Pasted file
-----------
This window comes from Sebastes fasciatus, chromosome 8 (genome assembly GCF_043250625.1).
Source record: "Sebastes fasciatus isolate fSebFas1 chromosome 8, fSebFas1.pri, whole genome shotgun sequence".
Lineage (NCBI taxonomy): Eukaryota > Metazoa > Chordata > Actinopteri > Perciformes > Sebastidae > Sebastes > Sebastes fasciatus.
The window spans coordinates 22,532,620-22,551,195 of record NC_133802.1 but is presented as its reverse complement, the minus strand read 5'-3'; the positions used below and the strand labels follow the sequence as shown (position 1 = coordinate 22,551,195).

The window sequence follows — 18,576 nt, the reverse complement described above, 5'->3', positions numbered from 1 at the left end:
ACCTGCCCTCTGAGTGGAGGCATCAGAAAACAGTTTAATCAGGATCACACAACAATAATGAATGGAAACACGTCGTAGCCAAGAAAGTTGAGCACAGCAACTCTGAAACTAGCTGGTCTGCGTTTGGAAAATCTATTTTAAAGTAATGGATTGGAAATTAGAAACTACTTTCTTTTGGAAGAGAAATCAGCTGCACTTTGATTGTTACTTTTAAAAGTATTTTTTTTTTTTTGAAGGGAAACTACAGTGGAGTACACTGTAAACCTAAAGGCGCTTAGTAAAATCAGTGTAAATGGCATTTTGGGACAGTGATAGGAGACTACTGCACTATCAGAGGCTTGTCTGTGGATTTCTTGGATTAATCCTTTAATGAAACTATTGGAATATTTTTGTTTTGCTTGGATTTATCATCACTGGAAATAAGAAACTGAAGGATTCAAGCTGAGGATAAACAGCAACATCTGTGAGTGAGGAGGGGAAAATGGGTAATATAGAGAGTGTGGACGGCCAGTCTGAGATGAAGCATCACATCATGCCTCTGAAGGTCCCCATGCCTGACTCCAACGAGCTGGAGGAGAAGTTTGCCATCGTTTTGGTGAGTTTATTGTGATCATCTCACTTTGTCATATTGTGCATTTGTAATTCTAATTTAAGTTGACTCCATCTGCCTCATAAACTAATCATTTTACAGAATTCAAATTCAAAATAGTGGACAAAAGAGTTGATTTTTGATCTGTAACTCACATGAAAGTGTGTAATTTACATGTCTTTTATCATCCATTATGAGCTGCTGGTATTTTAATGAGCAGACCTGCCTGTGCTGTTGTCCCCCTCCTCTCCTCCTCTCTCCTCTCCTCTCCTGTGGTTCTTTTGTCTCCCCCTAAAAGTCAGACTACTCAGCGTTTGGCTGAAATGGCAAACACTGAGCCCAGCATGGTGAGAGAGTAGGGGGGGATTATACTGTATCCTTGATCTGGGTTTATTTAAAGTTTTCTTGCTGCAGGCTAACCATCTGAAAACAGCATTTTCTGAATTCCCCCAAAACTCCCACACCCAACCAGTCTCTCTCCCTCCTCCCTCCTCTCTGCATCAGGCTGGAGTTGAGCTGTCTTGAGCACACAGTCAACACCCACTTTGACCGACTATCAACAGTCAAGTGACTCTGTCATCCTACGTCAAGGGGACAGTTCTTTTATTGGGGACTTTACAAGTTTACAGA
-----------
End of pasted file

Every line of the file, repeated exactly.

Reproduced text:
This window comes from Sebastes fasciatus, chromosome 8 (genome assembly GCF_043250625.1).
Source record: "Sebastes fasciatus isolate fSebFas1 chromosome 8, fSebFas1.pri, whole genome shotgun sequence".
Lineage (NCBI taxonomy): Eukaryota > Metazoa > Chordata > Actinopteri > Perciformes > Sebastidae > Sebastes > Sebastes fasciatus.
The window spans coordinates 22,532,620-22,551,195 of record NC_133802.1 but is presented as its reverse complement, the minus strand read 5'-3'; the positions used below and the strand labels follow the sequence as shown (position 1 = coordinate 22,551,195).

The window sequence follows — 18,576 nt, the reverse complement described above, 5'->3', positions numbered from 1 at the left end:
ACCTGCCCTCTGAGTGGAGGCATCAGAAAACAGTTTAATCAGGATCACACAACAATAATGAATGGAAACACGTCGTAGCCAAGAAAGTTGAGCACAGCAACTCTGAAACTAGCTGGTCTGCGTTTGGAAAATCTATTTTAAAGTAATGGATTGGAAATTAGAAACTACTTTCTTTTGGAAGAGAAATCAGCTGCACTTTGATTGTTACTTTTAAAAGTATTTTTTTTTTTTTGAAGGGAAACTACAGTGGAGTACACTGTAAACCTAAAGGCGCTTAGTAAAATCAGTGTAAATGGCATTTTGGGACAGTGATAGGAGACTACTGCACTATCAGAGGCTTGTCTGTGGATTTCTTGGATTAATCCTTTAATGAAACTATTGGAATATTTTTGTTTTGCTTGGATTTATCATCACTGGAAATAAGAAACTGAAGGATTCAAGCTGAGGATAAACAGCAACATCTGTGAGTGAGGAGGGGAAAATGGGTAATATAGAGAGTGTGGACGGCCAGTCTGAGATGAAGCATCACATCATGCCTCTGAAGGTCCCCATGCCTGACTCCAACGAGCTGGAGGAGAAGTTTGCCATCGTTTTGGTGAGTTTATTGTGATCATCTCACTTTGTCATATTGTGCATTTGTAATTCTAATTTAAGTTGACTCCATCTGCCTCATAAACTAATCATTTTACAGAATTCAAATTCAAAATAGTGGACAAAAGAGTTGATTTTTGATCTGTAACTCACATGAAAGTGTGTAATTTACATGTCTTTTATCATCCATTATGAGCTGCTGGTATTTTAATGAGCAGACCTGCCTGTGCTGTTGTCCCCCTCCTCTCCTCCTCTCTCCTCTCCTCTCCTGTGGTTCTTTTGTCTCCCCCTAAAAGTCAGACTACTCAGCGTTTGGCTGAAATGGCAAACACTGAGCCCAGCATGGTGAGAGAGTAGGGGGGGATTATACTGTATCCTTGATCTGGGTTTATTTAAAGTTTTCTTGCTGCAGGCTAACCATCTGAAAACAGCATTTTCTGAATTCCCCCAAAACTCCCACACCCAACCAGTCTCTCTCCCTCCTCCCTCCTCTCTGCATCAGGCTGGAGTTGAGCTGTCTTGAGCACACAGTCAACACCCACTTTGACCGACTATCAACAGTCAAGTGACTCTGTCATCCTACGTCAAGGGGACAGTTCTTTTATTGGGGACTTTACAAGTTTACAGA